# Find a second integral for Arnold's example

Consider Arnold's example for Arnold diffusion 1964. $$H=I_1^2/2+I_2^2/2+\epsilon(1-\cos\theta_2)(1+\mu(\sin\theta_1+\sin t))$$

We can first make it a system of three degrees of freedom.

Then we know this system is not integrable in the Liouville Arnold sense. One integral is the Hamiltonian. Can we find one more integral?

I think the answer should be no. But it is not easy to prove. Maybe one more piece of information is useful. In Arnold's 1964 paper, he calculated two different nonvanishing Melnikov functions.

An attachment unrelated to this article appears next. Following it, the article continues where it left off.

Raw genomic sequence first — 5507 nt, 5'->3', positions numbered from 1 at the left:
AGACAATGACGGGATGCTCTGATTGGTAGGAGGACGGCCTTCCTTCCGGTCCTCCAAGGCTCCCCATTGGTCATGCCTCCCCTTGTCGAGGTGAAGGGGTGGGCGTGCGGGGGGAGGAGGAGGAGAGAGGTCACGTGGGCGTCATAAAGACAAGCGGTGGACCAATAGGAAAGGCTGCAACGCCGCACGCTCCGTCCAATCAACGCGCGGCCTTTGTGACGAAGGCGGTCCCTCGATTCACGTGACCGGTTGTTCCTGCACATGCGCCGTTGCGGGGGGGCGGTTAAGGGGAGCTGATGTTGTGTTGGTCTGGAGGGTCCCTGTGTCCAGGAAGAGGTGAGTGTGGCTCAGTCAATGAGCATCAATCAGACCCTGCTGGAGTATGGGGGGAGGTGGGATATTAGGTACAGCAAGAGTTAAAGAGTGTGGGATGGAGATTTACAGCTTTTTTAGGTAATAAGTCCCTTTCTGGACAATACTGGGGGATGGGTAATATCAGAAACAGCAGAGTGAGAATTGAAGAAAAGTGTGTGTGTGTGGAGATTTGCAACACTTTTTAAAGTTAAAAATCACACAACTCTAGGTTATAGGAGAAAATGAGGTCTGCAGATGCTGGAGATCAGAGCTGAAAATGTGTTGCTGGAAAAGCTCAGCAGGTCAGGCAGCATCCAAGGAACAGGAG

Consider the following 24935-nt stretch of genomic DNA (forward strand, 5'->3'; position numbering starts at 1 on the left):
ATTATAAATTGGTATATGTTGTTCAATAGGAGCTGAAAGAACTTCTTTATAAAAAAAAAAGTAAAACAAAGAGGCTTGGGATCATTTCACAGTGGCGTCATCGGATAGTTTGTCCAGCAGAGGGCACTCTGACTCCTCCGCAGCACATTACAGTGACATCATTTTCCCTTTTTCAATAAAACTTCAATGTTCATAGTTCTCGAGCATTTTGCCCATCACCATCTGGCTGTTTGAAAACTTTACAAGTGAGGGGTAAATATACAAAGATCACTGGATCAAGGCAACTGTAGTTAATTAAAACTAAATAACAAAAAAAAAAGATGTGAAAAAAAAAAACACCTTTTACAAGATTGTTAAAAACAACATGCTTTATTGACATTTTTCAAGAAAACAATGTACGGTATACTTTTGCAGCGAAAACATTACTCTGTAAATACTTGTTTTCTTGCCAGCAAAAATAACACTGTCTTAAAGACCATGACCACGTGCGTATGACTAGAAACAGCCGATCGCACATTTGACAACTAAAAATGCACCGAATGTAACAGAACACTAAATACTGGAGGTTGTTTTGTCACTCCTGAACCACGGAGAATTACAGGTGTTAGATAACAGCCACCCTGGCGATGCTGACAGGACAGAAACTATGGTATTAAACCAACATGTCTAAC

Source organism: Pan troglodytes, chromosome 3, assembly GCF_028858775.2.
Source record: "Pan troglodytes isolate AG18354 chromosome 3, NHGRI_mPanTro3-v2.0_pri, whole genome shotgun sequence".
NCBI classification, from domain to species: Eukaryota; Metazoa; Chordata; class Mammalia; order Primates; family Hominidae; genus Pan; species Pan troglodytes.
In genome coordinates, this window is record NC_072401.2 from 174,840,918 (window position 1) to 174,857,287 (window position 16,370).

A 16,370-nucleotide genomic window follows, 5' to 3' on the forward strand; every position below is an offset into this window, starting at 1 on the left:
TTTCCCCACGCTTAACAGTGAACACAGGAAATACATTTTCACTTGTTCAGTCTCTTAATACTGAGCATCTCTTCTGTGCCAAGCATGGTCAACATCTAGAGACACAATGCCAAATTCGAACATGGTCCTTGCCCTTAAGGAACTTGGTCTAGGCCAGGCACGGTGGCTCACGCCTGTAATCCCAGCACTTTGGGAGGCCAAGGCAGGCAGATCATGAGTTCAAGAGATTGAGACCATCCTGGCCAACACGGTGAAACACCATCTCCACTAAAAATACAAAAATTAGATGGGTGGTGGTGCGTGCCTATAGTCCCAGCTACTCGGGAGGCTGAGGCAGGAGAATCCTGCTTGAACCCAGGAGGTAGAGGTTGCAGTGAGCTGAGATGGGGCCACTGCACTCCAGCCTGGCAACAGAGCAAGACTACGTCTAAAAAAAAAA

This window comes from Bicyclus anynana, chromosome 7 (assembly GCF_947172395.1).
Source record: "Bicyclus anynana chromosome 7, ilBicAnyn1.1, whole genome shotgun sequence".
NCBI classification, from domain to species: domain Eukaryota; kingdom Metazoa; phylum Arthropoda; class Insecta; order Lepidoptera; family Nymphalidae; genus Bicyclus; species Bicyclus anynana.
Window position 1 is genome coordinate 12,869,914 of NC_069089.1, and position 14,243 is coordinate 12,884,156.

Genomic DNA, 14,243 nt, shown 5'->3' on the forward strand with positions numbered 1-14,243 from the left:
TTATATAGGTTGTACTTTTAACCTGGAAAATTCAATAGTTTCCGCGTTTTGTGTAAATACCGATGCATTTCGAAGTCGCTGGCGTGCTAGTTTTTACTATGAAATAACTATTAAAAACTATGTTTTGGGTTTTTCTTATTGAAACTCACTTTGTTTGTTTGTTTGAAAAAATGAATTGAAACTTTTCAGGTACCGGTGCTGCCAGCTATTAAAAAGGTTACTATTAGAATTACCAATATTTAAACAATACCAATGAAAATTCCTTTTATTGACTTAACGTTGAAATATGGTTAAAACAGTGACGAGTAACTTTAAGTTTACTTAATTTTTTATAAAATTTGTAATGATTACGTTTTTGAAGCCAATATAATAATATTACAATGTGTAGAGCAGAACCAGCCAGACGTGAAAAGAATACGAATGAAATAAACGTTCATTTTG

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Maybe the following paper sciencedirect.com/science/article/pii/S0022039603002870 (J. Cresson, Hyperbolicity, transversality and analytic first integrals) will be of some help. –  Zurab Silagadze Apr 11 '13 at 4:41
I met a similar problem, but I have no idea what a second integral means. –  ElixirX Oct 26 '13 at 17:18
integral = integral of the motion = a conserved quantity –  Carlo Beenakker Oct 26 '13 at 20:55